Ed Smith

Monterey City Councilmember Ed Smith at a 2019 City Council meeting.

Monterey City Council members signaled in a meeting on Dec. 1 that they're ready to follow a roadmap created by City Manager Hans Uslar to help the council make a decision about whether to allow retail cannabis in the city.

That decision could come possibly as early as February.

At the top of Uslar's goals for the roadmap were a transparent public process and frequent reports to council as they move forward. He expected to begin with at least two town hall meetings in January.

"We will put a heavy emphasis on the public input. We need to really listen to what the public is telling us," Uslar told councilmembers. "There will be several check-in points with you so you will hear what we are working on and what the feedback is we have received."

Staff members will hold separate meetings with associations from the city's business districts, Uslar said. Staff members will also reach out to the Monterey Peninsula Unified School District, Monterey Peninsula College, Montage Health, the Defense Language Institute and the Naval Postgraduate School.

Uslar said specifically that staff members will not meet with cannabis industry representatives outside of public meetings. Any communications by industry members to staff would be documented for the public to see.

"They have a role to play as a stakeholder but they will have their place as part of public outreach. Again transparency is important for this process," he said.

Councilmember Alan Haffa suggested the city contract with a firm to conduct a scientific survey of residents, similar to what the city does before considering placing a bond measure on the ballot. He said it was important to make a decision about retail cannabis sooner rather than later, because of the potential revenue that could bolster the city's budget, currently flailing due to the loss of hotel and sales tax revenues due to Covid-19.

If the community appears to support retail cannabis, the city will move toward creating the legal framework, which could start after the council's decision and continue through the summer, Uslar said. Permits to potential businesses could then be issued by the end of 2021. 

After one local cannabis business owner spoke to council applauding them for starting the consideration process, Councilmember Ed Smith cautioned him and others.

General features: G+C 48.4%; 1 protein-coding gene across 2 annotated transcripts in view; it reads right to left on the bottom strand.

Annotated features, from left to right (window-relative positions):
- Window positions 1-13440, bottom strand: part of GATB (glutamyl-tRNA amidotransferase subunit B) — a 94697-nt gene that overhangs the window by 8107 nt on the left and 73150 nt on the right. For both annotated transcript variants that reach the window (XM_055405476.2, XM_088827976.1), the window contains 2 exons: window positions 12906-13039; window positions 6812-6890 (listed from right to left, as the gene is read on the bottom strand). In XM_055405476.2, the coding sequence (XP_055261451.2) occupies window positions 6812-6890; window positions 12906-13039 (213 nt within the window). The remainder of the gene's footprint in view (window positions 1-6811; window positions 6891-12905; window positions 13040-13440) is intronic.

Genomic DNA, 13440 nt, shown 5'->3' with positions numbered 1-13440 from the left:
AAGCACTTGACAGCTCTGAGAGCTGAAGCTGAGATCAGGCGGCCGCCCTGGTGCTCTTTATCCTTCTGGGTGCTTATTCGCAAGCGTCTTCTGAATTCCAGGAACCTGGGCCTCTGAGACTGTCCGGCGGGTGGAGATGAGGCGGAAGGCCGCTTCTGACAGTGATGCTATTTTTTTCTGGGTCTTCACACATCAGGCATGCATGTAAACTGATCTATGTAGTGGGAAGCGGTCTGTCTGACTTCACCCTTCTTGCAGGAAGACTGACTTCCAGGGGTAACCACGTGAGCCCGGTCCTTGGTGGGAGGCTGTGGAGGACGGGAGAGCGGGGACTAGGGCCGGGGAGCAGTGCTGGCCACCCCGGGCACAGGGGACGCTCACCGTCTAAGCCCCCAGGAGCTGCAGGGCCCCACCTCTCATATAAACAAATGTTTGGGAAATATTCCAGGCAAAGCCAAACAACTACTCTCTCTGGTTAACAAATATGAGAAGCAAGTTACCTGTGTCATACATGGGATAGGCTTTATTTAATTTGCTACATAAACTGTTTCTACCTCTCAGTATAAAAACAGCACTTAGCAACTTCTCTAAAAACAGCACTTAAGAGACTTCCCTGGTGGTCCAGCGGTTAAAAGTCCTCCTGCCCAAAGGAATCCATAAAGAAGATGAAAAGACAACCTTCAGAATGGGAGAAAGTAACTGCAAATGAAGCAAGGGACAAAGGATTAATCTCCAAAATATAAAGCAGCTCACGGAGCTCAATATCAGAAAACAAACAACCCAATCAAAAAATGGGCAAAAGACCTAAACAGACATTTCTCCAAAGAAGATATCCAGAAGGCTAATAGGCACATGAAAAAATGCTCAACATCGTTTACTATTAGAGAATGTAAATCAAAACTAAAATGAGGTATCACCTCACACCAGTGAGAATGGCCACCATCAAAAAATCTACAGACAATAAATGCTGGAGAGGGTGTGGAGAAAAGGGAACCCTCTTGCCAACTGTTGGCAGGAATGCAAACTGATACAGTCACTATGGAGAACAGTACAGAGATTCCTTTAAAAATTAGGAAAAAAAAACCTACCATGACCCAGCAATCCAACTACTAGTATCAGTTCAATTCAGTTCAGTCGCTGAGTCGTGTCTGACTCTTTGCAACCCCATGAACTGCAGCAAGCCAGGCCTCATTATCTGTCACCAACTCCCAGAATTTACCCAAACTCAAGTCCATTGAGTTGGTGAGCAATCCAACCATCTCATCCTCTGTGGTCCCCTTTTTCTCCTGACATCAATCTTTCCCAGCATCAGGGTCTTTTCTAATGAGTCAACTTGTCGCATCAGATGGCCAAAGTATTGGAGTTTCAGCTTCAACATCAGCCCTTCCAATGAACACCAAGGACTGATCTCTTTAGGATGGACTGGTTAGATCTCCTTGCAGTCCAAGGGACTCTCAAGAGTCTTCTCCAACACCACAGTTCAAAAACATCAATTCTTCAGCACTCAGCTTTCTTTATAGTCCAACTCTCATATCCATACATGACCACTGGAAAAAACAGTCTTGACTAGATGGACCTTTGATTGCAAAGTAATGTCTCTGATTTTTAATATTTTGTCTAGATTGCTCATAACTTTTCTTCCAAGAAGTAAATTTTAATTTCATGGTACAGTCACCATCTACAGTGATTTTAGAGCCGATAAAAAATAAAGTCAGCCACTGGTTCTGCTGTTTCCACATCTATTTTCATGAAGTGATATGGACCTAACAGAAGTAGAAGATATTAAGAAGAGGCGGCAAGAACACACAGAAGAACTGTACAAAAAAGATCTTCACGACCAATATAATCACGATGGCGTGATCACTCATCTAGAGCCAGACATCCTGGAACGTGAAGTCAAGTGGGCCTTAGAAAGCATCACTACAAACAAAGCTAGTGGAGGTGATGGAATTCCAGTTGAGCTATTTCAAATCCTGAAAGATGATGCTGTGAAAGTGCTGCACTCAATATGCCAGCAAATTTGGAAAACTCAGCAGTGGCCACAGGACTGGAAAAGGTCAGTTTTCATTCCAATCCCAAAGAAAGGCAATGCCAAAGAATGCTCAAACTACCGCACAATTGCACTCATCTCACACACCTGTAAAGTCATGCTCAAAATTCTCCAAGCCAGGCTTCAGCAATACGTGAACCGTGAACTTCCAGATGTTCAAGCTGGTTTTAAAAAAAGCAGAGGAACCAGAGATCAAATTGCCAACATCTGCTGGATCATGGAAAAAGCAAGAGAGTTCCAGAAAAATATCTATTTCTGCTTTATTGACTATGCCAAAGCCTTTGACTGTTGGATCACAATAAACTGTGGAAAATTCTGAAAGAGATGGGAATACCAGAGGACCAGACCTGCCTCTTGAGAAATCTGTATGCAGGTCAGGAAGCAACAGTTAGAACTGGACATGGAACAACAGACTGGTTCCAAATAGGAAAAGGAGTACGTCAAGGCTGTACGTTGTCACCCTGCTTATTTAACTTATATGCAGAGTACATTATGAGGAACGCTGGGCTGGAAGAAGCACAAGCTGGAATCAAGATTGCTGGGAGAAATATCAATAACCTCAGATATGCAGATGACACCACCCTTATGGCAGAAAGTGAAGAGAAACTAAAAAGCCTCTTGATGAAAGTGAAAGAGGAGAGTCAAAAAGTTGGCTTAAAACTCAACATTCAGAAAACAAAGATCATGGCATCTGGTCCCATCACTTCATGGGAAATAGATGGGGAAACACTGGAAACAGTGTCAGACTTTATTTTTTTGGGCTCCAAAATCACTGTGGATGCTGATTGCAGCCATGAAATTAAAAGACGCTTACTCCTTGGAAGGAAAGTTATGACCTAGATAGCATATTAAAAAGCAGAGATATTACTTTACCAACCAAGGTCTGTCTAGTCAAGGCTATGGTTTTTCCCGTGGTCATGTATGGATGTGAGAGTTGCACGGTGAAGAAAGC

"We are going through a decision process with the community and some point we'll have a go-no-go and that's going to be a choice," Smith said. He was also concerned after other councilmembers mentioned potential revenue and the city's budget. "Let's not get too locked into start counting the dollars, start counting the programs. I'll trust the community's guidance on this."

Smith formerly worked in law enforcement and has consistently been against any legal cannabis in Monterey. Earlier that same meeting he was the lone "no" vote on a new ordinance concerning cannabis lab testing facilities. During the roadmap discussion he flipped back and forth on listening to the community.

"I know a lot of victims and a lot of families that marijuana has destroyed their life and I owe it to them to listen to them. So I may not change my mind, but that's OK, we're going through a process and we do want to hear from the community," he said. "Marijuana is not all cookies and roses and money worth us getting involved in. That's my value system and its probably not going to change. But I do want to hear from the community."

Uslar was only seeking input from council during Tuesday's meeting, so no vote was taken. A web page on the city's website detailing the roadmap should be ready by sometime next week, according to spokesperson Laurie Huelga.

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(2) comments

John Thomas

From the article:

>>>"Smith formerly worked in law enforcement... "I know a lot of victims and a lot of families that marijuana has destroyed their life"

This is complete baloney. - No one has had their lives destroyed by marijuana. Science and widespread experience have shown marijuana has no significant harms. And the preponderance of the research shows marijuana is not a significant cause of auto accidents.

Police, and former police, should not have a say in this issue because of the huge conflict of interest. The fraudulently enacted marijuana prohibition gives police millions of dollars in asset forfeitures, millions more from the federal bribe of "drug war" grants, easy overtime, easy arrests, easy convictions and easy promotions. - All on the back of good citizens who prefer near harmless marijuana over addictive, very harmful alcohol.

The bogus "criminal record" from a marijuana arrest is what destroys many lives. - Every person who chooses near harmless marijuana over addictive, very harmful alcohol, improves their health tremendously - as well as the lives of their family and community.

Jane Haines

The Weekly article titled "Monterey City Council takes early steps on a long road to a decision about retail cannabis" accurately describes that the City of Monterey is soliciting the opinions of all potentially affected residents, institutions and businesses, bars private staff meetings with cannabis industry representatives, and the City Council is aware that revenue from cannabis sales must be balanced against the costs. The City will post its decision-making "roadmap" next week and will hold two public meetings about cannabis in January. Instead of the article title's emphasis on "the long road," an alternative title might have been “Monterey City Council takes transparent route toward a decision about retail cannabis." Just as democracy is messy, transparency takes longer, but to Monterey's credit, transparency, rather than a speedy decision, appears to be the objective.

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